Food Fraud: All We Need to Know

Representational Photo

By Inam-ul-Allah Mir

FOOD contamination caused by counterfeit and adulterated ingredients is generally not easy to detect. Food fraud incidents in India had risen up from year 2018. Now, due to the outbreak of the coronavirus pandemic, the occurrence of food fraud has skyrocketed alarmingly across the length and breadth of the country.

Worldwide, the scale of food fraud is estimated to be around $50 billion a year — a massive industry and one that sets out to cheat and deceive consumers and businesses alike.

For the past few months, food safety and quality control experts across the globe have been cautioning that the COVID pandemic will be an enormous opportunity for those who engage in this form of cheating to upscale their operations. These warnings have come at a time when many systems responsible for checking, inspecting, auditing and testing supply chains around the world have either been greatly scaled back or totally collapsed. Furthermore, food companies are more preoccupied with trying to ensure an adequate food supply, rather than confirming their suppliers are all delivering genuine and authentic food.

Food fraud is the act of purposely altering, misrepresenting, mislabelling, substituting or tampering with any food product at any point along the farm–to–table food supply chain. Fraud can occur in the raw material, in an ingredient, in the final product or even in the food’s packaging.

The top ten foods where fraud is fairly common include: Milk, Olive Oil, Honey, Saffron, Spices like turmeric, coffee, khoya & chhena, Ice creams, Vanilla extract and vegetable oils.

Milk is possibly one of the easiest targets. This is precisely why we have hundreds of cases where the food authorities or independent food testing agencies have found milk to be adulterated across India and particularly in J&K.

As per the report published in Economic Times on Sept 05, 2018,  68% milk and milk products in India are not as per FSSAI standard. According to the National dairy development board statistics, milk production in 2018-19 was 187.7 million tonnes and per capita availability was 394 gm/day which was 22% of that year’s global total milk production of 843 million tonnes, according to the UN’s Food and Agriculture Organization (FAO). Milk output grew 5% over 2017 levels in India. This growth is expected to sustain in the coming years.  NITI Aayog (think-tank of government of India) says India will produce 300 million tonnes of milk by 2022.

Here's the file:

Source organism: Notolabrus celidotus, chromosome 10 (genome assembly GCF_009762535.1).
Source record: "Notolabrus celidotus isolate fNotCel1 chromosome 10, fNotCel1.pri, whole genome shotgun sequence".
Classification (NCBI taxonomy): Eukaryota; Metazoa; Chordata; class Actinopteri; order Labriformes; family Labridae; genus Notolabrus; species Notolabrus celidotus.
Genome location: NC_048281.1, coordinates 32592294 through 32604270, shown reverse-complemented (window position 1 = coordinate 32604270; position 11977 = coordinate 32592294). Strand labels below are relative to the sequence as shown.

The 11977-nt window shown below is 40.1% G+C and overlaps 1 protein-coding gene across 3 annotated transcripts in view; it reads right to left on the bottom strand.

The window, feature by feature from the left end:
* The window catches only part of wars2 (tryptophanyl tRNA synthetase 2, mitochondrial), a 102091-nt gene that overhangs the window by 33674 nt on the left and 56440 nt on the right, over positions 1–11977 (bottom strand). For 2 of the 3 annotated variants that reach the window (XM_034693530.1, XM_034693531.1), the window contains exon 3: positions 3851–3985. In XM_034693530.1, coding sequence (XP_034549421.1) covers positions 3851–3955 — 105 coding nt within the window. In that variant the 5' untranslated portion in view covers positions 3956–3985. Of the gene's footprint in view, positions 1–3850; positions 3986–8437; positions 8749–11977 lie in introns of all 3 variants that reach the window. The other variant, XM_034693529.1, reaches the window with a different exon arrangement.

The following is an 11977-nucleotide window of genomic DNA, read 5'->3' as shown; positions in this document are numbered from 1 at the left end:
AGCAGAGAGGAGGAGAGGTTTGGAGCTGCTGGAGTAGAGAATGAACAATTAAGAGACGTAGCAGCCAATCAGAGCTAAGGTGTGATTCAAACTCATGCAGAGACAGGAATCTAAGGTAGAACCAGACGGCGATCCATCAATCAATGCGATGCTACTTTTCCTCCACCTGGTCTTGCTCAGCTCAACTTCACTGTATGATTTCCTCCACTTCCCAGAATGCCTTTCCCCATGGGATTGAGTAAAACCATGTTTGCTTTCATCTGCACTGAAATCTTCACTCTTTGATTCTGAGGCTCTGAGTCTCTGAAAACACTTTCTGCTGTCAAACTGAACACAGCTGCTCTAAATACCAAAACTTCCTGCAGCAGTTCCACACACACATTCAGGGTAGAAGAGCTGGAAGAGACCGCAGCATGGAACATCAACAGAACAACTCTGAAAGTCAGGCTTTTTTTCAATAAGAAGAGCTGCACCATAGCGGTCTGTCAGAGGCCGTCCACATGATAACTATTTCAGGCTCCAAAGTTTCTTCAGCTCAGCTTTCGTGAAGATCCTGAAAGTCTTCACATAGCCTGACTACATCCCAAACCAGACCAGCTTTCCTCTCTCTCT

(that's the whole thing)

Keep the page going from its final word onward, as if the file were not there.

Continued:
In the Union territory of J&K, Food safety department recently conducted a drive to check quality of milk being supplied to consumers in summer capital wherein milk samples were lifted from the market for analysis. Adulteration of milk was found to be a big challenge for both, the regulator as well as the consumer.

Common parameters that are checked to evaluate milk quality are: fat percentage, SNF (Solid-not-Fat) percentage, protein content and freezing point. Adulterants are added in milk to increase these parameters, thereby increasing the milk quality in a deceitful way which in turn promote food safety risks.

Starch, Sulfate salts, Urea and Common salts are added to increase solid-not-fat (SNF). Urea, being a natural constituent of raw milk, has a maximum limit imposed by FSS Act 2006 and PFA (Prevention of Food Adulteration) Rules 1955 which should be 70 mg/100 ml. Commercial urea is added to milk to increase non-protein nitrogen content. Ammonium sulphate is added to increase the lactometer reading by maintaining the density of diluted milk. Formalin, Salicylic acid, Benzoic acid and Hydrogen peroxide act as preservatives and increase the shelf life of the milk. Detergents are added to emulsify and dissolve the oil in water giving a frothy solution, which is the desired characteristics of milk.

We as consumer, need to stay alert and aware. To this end, the Detect Adulteration Rapid Test (DART) booklet launched by FSSAI has published a compilation of quick common tests for detection of food adulterants at household level to generate awareness among the consumers.

To detect water in milk: Put a drop of milk on a polished slanting surface. Pure milk either stays or flows slowly leaving a white trail behind. Milk adulterated with water will flow immediately without leaving a mark

To detect detergent in milk: Take 5 to 10ml of sample with an equal amount of water. Shake the contents thoroughly. If milk is adulterated with detergent, it forms dense lather. Pure milk will only form a very thin foam layer due to agitation.

For detection of starch in milk and milk products: Boil 2-3 ml of milk with 5ml of water. Cool and add 2-3 drops of tincture of iodine. Formation of blue color will indicate the presence of starch.

Despite the fact that financial gain is considered to be one of the major reasons for milk adulteration; inadequate supply for increasing population all over India has motivated companies for indulging in this unscrupulous practice. This calls for combined efforts from food scientists, food safety specialists, quality analysts and the regulatory bodies through development, implementation and dissemination of better techniques for the detection of milk and other food adulteration.

Besides this, awareness and access to information can play vital role in urban, sub-urban and rural areas to overcome this issue.

  • Writer is currently working as a Food Safety & Quality Assurance Officer for a Bahrain based Food Company holding franchise of Starbucks and COSTA Coffee

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